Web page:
What Is an Epiphany?

How are epiphanies used in literature?

pilgrim_at_tinker_creek.jpg
Pilgrim at Tinker Creek, by Annie Dillard (1974); rpt. by Harper Perennial Modern Classics, 2007.

An Epiphany is a term in literary criticism for a sudden realization, a flash of recognition, in which someone or something is seen in a new light. 

In Stephen Hero (1904), Irish author James Joyce used the term epiphany to describe the moment when the "soul of the commonest object . . . seems to us radiant. The object achieves it epiphany." Novelist Joseph Conrad described epiphany as "one of those rare moments of awakening" in which "everything [occurs] in a flash." Epiphanies may be evoked in works of nonfiction as well as in short stories and novels.

The word epiphany comes from the Greek for a "manifestation" or "showing forth." In Christian churches, the feast following the twelve days of Christmas (January 6) is called Epiphany because it celebrates the appearance of divinity (the Christ child) to the Wise Men.

Examples of Literary Epiphanies

Epiphanies are a common storytelling device because part of what makes a good story is a character who grows and changes. A sudden realization can signify a turning point for a character when they finally understand something that the story has been trying to teach them all along. It is often used well in the end of mystery novels when the saluteth finally receives the last clue that makes all the pieces of the puzzle make sense. A good novelist can often lead the readers to such epiphanies along with their characters. 

Epiphany in the Short Story "Miss Brill" by Katherine Mansfield

"In the story of the same name Miss ​B rill discovers such annihilation when her own identity as onlooker and imagined choreographer to the rest of her small world crumbles in the reality of loneliness. The imagined conversations she has with other people become, when overheard in reality, the onset of her destruction. A young couple on her park bench--'the hero and the heroine' of Miss Brill's own fictive drama, 'just arrived from his father's yacht' . . . --are transformed by reality into two young people who cannot accept the aging woman who sits near them. The boy refers to her as 'that stupid old thing at the end' of the bench and openly expresses the very question that Miss Brill has been trying so desperately to avoid through her Sunday charades in the park: 'Why does she come here at all--who wants her?' Miss Brill's epiphany forces her to forgo the usual slice of honeycake at the baker's on her way home, and home, like life, has changed. It is now 'a little dark room . . . like a cupboard.' Both life and home have become suffocating. Miss Brill's loneliness is forced upon her in one transformative moment of acknowledgment of reality."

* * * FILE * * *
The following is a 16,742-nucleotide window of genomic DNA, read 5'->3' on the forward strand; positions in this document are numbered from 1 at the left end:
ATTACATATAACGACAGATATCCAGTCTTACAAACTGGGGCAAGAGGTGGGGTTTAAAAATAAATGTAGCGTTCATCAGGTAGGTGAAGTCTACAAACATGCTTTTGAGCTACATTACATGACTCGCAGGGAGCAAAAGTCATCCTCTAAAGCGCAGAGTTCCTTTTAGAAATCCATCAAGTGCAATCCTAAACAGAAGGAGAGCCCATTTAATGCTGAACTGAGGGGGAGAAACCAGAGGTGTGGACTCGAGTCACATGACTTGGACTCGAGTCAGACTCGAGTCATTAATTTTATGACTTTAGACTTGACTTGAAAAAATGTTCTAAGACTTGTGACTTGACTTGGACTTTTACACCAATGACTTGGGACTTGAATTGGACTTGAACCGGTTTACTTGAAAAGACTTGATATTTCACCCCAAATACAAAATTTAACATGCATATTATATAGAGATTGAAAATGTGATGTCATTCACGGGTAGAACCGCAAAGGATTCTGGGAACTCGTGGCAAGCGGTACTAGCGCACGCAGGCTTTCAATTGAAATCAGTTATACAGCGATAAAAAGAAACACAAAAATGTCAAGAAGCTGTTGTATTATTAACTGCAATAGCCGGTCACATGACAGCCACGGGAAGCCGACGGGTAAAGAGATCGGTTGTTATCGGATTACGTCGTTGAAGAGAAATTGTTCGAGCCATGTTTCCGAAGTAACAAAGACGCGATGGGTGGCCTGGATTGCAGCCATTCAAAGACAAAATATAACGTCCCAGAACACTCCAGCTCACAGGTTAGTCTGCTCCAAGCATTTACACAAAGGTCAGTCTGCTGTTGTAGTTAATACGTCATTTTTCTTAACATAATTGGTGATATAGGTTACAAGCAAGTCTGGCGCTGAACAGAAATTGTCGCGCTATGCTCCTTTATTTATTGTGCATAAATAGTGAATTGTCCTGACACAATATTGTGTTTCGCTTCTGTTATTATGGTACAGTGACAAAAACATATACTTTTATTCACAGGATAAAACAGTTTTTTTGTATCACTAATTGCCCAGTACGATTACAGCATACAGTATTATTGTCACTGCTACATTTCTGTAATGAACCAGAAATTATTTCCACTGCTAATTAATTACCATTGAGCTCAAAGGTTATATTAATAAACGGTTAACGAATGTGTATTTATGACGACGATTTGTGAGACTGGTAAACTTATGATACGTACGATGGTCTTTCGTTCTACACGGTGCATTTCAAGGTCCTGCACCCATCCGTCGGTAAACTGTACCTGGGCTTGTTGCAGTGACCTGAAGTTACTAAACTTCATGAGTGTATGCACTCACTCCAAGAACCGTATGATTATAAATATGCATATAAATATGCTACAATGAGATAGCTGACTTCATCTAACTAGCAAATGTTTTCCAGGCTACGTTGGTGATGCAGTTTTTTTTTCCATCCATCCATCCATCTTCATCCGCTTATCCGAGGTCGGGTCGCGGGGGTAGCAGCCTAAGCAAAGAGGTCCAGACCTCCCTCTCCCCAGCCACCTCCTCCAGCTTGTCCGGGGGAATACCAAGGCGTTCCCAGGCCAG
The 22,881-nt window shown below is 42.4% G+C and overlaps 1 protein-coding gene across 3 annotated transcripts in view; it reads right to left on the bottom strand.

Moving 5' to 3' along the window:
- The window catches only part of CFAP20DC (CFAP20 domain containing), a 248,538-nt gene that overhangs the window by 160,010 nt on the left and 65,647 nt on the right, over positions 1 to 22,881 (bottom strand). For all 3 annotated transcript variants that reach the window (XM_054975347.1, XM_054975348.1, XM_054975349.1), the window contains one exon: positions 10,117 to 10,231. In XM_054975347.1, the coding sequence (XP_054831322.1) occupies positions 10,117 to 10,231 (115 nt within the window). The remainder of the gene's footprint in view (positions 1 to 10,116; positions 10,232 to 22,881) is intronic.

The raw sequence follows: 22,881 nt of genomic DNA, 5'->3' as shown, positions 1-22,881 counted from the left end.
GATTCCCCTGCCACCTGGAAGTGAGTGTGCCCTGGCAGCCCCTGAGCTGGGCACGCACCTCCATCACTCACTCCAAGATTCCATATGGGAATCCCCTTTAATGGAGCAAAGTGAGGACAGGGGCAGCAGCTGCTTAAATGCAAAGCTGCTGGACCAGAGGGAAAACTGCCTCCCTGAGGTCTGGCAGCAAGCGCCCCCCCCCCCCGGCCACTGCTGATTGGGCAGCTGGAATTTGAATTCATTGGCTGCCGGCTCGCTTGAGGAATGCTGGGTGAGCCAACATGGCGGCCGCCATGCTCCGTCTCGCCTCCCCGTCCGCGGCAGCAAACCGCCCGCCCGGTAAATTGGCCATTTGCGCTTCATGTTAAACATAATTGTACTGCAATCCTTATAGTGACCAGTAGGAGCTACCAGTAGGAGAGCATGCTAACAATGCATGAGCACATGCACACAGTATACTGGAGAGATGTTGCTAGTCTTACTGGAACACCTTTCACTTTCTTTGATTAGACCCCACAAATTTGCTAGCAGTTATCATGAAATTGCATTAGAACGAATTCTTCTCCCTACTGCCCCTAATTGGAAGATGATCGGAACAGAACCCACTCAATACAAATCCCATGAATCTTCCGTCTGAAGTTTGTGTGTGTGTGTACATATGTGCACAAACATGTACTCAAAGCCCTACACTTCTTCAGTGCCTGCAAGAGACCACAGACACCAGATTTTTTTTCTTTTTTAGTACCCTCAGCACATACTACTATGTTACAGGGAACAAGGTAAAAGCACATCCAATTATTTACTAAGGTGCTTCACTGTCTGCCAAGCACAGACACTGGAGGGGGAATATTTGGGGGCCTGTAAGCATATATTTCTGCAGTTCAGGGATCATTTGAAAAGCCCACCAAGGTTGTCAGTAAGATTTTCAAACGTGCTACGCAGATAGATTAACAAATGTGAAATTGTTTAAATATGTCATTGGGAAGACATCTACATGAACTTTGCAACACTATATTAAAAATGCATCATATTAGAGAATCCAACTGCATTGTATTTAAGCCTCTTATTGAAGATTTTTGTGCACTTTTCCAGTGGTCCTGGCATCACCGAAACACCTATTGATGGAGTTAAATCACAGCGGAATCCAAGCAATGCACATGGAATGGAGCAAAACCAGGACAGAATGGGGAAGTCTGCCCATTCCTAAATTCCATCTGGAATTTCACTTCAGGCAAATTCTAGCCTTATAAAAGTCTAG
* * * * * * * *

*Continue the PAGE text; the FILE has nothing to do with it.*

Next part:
(Karla Alwes, "Katherine Mansfield." Modern British Women Writers: An A-to-Z Guide, ed. by Vicki K. Janik and Del Ivan Janik. Greenwood, 2002)

Harry (Rabbit) Angstrom's Epiphany in Rabbit, Run

"They reach the tee, a platform of turf beside a hunchbacked fruit tree offering fists of taut ivory-colored buds. 'Let me go first,' Rabbit says. ''Til you calm down.' His heart is hushed, held in mid-beat, by anger. He doesn't care about anything except getting out of this tangle. He wants it to rain. In avoiding looking at Eccles he looks at the ball, which sits high on the tee and already seems free of the ground. Very simply he brings the clubhead around his shoulder into it. The sound has a hollowness, a singleness he hasn't heard before. His arms force his head up and his ball is hung way out, lunarly pale against the beautiful black blue of storm clouds, his grandfather's color stretched dense across the north. It recedes along a line straight as a ruler-edge. Stricken; sphere, star, speck. It hesitates, and Rabbit thinks it will die, but he's fooled, for the ball makes its hesitation the ground of a final leap: with a kind of visible sob takes a last bite of space before vanishing in falling. 'That's it!' he cries and, turning to Eccles with a grin of aggrandizement, repeats, 'That's it.'"
(John Updike, Rabbit, Run. Alfred A. Knopf, 1960)

- "The passage quoted from the first of John Updike's Rabbit novels describes an action in a contest, but it is the intensity of the moment, not its consequences, that [is] important (we never discover whether the hero won that particular hole). . . .

"In epiphanies, prose fiction comes closest to the verbal intensity of lyric poetry (most modern lyrics are in fact nothing but epiphanies); so epiphanic description is likely to be rich in figures of speech and sound. Updike is a writer prodigally gifted with the power of metaphoric speech. . . . When Rabbit turns to Eccles and cries triumphantly, 'That's it!' he is answering the minister's question about what is lacking in his marriage. . . . Perhaps in Rabbit's cry of 'That's it!' we also hear an echo of the writer's justifiable satisfaction at having revealed, through language, the radiant soul of a well-struck tee shot."
(David Lodge, The Art of Fiction. Viking, 1993)

Critical Observations on Epiphany

It is a literary critics job to analyze and discuss the ways authors use epiphanies in novels. ​

"The critic's function is to find ways of recognizing and judging the epiphanies of literature which, like those of life itself (Joyce borrowed his use of the term 'epiphany' directly from theology), are partial disclosures or revelations, or 'spiritual matches struck unexpectedly in the dark.'"
(Colin Falck, Myth, Truth, and Literature: Towards a True Post-Modernism, 2nd ed. Cambridge Univ. Press, 1994)

"The definition Joyce gave of epiphany in Stephen Hero depends on a familiar world of objects of use--a clock one passes every day. The epiphany restores the clock to itself in one act of seeing, of experiencing it for the first time."
(Monroe Engel, Uses of Literature. Harvard University Press, 1973)